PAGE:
Redskins at midseason: Hope for the future but many current needs
By Mark Maske,
The first half of the Washington Redskins’ season showed clearly that the effort and resources the team poured into obtaining quarterback Robert Griffin III were well spent. Griffin has demonstrated in the first eight games of his rookie season that he is the player the Redskins hoped they were getting when they drafted him in April, one with transcendent skills, a centerpiece they can almost certainly build a championship team around.
Unfortunately for the Redskins, the first half of the season also underscored how far they have to go to assemble a complete team around Griffin. Their lack of playmakers to complement him on offense and their deficiencies on defense were on vivid display in a 27-12 defeat Sunday in Pittsburgh that left them stumbling to the season’s midway point with a record of 3-5.
Last season, without Griffin, they were 3-5 at the same point.
Still, the NFL is, more than ever in these pass-happy times, a quarterback-first league. Teams that don’t have one must get one. The Redskins finally have theirs, and Coach Mike Shanahan chose to focus on that when he was asked after the loss to the Steelers whether he was encouraged by what he sees eight games into the season.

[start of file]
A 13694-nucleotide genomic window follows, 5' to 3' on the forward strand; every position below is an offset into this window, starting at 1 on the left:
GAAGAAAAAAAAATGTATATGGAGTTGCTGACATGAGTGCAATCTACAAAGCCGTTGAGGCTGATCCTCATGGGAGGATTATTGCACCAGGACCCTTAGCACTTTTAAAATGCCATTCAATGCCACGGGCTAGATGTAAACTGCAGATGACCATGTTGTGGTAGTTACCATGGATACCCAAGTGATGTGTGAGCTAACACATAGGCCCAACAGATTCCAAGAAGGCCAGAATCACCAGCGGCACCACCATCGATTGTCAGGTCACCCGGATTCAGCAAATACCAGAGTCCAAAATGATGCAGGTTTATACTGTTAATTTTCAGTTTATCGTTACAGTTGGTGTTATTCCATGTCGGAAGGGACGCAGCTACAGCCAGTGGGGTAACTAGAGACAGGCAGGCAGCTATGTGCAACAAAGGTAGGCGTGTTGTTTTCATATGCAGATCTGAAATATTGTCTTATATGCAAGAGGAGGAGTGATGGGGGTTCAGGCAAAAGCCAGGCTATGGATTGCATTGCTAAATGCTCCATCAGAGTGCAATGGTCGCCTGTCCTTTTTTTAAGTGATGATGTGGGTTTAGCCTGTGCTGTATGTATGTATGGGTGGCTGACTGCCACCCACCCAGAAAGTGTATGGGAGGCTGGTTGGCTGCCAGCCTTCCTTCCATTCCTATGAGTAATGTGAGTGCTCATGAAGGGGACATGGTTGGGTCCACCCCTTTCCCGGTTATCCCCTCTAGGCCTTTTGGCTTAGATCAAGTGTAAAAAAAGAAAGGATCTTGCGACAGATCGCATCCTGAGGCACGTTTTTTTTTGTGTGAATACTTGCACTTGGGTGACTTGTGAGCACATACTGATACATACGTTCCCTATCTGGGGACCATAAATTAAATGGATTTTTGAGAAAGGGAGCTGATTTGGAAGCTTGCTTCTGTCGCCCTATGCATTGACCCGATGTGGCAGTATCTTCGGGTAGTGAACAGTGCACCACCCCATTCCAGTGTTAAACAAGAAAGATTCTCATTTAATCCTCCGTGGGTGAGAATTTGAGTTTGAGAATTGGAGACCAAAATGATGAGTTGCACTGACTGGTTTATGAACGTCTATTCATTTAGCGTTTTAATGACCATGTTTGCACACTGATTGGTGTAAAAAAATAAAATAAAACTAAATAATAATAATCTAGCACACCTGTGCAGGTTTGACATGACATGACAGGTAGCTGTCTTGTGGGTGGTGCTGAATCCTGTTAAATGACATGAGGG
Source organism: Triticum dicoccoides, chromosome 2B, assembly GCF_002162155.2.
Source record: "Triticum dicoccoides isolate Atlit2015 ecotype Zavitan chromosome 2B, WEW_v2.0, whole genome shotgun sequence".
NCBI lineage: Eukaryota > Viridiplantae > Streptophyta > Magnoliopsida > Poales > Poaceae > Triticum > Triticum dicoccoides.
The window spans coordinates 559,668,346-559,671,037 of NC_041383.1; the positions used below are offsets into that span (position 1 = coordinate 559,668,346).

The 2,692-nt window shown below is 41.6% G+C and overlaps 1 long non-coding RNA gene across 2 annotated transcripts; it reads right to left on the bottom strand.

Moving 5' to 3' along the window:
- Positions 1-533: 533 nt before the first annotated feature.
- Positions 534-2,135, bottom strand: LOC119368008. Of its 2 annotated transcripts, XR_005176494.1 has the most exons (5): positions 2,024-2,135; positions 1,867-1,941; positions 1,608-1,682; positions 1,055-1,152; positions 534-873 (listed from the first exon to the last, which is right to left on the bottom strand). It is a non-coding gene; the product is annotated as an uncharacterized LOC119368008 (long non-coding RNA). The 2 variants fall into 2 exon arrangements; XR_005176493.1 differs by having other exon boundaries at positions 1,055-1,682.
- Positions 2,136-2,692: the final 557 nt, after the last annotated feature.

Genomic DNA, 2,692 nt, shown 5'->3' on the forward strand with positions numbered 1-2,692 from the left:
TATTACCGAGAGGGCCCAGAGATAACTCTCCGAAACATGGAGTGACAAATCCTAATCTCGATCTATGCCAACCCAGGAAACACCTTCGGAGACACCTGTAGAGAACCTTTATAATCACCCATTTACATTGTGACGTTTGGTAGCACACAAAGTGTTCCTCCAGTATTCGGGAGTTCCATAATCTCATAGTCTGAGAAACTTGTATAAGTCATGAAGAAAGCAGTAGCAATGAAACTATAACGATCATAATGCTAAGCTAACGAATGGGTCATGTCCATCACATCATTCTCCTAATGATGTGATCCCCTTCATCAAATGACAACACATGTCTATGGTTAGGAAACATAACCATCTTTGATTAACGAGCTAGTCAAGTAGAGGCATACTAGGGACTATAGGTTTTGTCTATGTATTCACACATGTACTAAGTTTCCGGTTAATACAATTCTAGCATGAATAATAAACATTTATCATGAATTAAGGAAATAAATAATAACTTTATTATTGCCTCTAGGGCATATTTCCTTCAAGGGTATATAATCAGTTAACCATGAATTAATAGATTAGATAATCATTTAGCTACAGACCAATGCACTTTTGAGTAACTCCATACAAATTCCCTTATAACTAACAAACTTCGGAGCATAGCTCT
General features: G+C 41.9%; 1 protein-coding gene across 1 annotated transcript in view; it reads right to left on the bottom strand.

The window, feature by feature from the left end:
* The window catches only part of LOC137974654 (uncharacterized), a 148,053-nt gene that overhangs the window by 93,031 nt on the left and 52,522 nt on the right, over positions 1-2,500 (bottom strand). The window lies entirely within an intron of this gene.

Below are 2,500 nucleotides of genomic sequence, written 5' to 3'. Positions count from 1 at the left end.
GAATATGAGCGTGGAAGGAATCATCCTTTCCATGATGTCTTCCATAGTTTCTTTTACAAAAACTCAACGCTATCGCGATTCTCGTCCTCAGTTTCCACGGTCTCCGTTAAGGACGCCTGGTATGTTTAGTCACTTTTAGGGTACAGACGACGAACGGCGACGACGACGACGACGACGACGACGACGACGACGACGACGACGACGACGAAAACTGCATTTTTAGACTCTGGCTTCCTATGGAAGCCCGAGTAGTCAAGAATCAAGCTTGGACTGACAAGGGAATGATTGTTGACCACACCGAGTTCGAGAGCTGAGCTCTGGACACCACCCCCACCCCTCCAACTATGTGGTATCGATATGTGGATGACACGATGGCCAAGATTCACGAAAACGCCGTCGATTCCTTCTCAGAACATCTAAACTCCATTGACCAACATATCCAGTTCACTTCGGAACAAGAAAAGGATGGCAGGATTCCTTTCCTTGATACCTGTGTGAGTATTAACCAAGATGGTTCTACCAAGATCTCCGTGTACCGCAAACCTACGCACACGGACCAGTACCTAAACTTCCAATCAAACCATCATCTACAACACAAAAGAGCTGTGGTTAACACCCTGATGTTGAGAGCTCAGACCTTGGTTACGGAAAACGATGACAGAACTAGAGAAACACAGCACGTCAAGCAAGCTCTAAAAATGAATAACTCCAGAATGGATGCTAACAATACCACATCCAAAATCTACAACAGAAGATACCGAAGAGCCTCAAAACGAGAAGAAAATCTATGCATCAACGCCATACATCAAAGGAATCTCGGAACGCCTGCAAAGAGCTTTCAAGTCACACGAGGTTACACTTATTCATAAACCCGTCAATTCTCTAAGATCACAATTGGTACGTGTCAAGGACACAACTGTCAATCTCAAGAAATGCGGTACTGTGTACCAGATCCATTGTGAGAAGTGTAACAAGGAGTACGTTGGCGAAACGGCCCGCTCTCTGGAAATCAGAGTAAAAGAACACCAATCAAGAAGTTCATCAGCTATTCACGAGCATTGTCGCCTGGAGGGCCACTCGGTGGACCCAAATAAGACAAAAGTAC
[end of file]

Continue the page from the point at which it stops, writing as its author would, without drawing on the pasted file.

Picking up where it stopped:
“I’m very encouraged,” Shanahan said. “I’m very excited. When you get a guy, as a quarterback, that can do what he’s done in the first half of the season, where he’s one of the top passers and the top rushers offensively — he’s doing some good things, as you can see.”
In a conference call with reporters Monday, Shanahan added that he is disappointed with the team’s record. He said that, going into the season, he believed the team’s defense would be its strength, but the Redskins have felt the effect of losing six or seven players who would have dressed for games.
But he also said the Redskins are making progress.
“We all know the record defines who you are,” he said. “But if people can’t look at the offense and figure out we’re a different team, then they don’t have a background in football.”
Griffin indeed has arrived as a standout player much sooner than the Redskins or anyone else reasonably could have expected entering his rookie season. He was the league’s sixth-rated passer entering Monday night’s play. He has frustrated opposing defenses with the accuracy of his passing, the speed and agility of his running, and with his improvisational skills. He has shown an ability to lead and a knack for rising to the occasion with games on the line. He has been everything that was advertised upon his arrival, and more.
He didn’t have one of his better games Sunday, but that wasn’t all his own doing. The Redskins had, by Shanahan’s count, 10 dropped passes as part of Griffin’s 16-for-34, 177-yard passing day. With rookie tailback Alfred Morris mostly a non-factor, Griffin had little help on offense.
“You feel good that a quarterback can come into this environment, still have the number of drops and in the fourth quarter you’re still into it with five minutes left,” Shanahan said.